THE rioting around November 5 was disgraceful. It was also unprecedented.

When I served as Justice Secretary, I recall meeting officers undergoing such training. I also met other officers who had been either south of the Border or in Northern Ireland providing support when policing there was in danger of being overwhelmed by civil disturbances.

But I never imagined that they’d need to be deployed on Scottish streets. It’s why stern action must be taken against those who were attacking police and other emergency services. It’s simply unacceptable, cannot be condoned or excused. It’s not simply hooliganism but nihilistic behaviour, endangering not just officers and other public servants but folk in the area.

I know Niddrie well, having represented it for many years and still sitting on the board of some charities and voluntary services there. The folk are decent, despite the hardship in the area. They unreservedly condemn the few who besmirch the area.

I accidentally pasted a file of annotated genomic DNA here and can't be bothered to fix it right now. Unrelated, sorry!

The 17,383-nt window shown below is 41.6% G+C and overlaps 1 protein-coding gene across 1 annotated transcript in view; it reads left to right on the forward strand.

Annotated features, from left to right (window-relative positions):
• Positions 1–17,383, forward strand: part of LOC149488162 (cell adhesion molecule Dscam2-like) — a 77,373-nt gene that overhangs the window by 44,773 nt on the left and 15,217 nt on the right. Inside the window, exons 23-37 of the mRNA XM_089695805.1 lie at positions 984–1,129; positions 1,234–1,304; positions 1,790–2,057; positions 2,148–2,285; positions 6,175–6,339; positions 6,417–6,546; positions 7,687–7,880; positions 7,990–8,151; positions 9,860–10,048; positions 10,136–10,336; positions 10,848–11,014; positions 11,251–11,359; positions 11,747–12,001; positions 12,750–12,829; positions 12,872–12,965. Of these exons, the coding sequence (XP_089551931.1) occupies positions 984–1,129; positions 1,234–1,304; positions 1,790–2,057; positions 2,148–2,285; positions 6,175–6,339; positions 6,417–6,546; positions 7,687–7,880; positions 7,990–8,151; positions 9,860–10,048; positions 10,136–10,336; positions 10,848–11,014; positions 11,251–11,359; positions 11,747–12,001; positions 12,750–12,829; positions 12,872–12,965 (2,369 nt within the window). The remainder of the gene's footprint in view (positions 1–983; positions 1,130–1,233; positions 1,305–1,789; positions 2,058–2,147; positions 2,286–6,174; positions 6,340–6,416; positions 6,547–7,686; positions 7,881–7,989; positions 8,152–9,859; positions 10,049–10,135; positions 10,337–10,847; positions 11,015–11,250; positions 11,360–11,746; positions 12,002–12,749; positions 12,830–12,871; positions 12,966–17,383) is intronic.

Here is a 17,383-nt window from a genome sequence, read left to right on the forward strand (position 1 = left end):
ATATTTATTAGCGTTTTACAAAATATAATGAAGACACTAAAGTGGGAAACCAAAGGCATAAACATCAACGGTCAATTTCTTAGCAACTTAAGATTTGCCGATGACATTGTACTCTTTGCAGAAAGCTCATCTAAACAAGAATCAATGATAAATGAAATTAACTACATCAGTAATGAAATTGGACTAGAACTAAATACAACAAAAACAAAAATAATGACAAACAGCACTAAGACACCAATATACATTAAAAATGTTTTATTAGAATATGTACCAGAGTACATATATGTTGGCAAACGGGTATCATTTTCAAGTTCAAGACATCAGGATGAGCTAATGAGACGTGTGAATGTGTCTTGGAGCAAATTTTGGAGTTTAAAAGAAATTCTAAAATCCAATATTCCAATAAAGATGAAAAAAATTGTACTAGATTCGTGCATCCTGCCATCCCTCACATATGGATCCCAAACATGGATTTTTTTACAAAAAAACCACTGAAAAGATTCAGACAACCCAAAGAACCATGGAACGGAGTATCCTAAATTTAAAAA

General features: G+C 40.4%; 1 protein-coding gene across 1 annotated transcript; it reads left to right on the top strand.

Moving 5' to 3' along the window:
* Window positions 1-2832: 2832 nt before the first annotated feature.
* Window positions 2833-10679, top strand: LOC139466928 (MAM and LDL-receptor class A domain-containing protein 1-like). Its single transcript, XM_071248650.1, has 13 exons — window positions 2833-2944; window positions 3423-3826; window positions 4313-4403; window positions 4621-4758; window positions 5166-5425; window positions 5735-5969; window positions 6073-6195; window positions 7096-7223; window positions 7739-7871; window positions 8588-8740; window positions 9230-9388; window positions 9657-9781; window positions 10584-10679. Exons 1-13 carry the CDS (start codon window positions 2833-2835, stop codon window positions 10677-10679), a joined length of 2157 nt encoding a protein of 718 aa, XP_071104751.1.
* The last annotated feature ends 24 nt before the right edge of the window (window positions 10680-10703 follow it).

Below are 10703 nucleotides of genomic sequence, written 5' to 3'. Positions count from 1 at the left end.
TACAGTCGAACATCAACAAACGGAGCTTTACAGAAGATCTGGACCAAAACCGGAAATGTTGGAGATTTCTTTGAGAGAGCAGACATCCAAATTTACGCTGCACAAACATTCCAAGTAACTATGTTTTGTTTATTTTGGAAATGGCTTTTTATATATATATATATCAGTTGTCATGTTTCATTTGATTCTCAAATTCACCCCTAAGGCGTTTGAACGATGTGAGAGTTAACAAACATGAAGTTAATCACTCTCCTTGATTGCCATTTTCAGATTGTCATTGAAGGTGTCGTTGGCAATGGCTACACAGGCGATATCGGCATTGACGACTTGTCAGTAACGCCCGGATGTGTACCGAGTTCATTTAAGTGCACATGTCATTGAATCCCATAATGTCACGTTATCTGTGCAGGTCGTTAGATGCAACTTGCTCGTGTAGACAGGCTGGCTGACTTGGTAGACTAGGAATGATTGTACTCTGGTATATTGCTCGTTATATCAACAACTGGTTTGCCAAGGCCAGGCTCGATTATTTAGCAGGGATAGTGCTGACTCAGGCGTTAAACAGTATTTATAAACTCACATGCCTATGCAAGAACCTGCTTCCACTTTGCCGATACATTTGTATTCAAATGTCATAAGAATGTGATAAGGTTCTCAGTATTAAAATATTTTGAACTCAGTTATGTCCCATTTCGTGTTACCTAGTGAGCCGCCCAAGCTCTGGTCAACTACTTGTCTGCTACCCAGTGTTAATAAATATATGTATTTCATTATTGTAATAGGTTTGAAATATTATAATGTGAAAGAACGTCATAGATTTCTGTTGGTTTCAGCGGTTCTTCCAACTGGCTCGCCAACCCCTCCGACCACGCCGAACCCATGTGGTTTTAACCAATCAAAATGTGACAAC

There is also, though, a wider issue with fireworks, the legislation of which is reserved to Westminster, as they are classified as explosives. Indeed, though, that’s what some of the larger products that are made really are. It’s why I’ll be pushing for action and, if Westminster won’t, then it should be devolved so that Holyrood can.

Sparklers are fine for kids. But the larger ones should be very tightly regulated and only able to be used at licensed events which operate under strict supervision.

On the issue of youth disorder, there’s also the abuse of bus passes. They are a good thing, allowing youngsters to access work, college or friends. But, as with fireworks, it’s being abused. Disorder is occurring on buses and even other youngsters are being assaulted.

It’s why, to protect drivers and other passengers, there should be the ability to withdraw the pass for a short period. After all, a parent would ground a youngster for misbehaviour. Maybe that should happen here, with the pass taken away.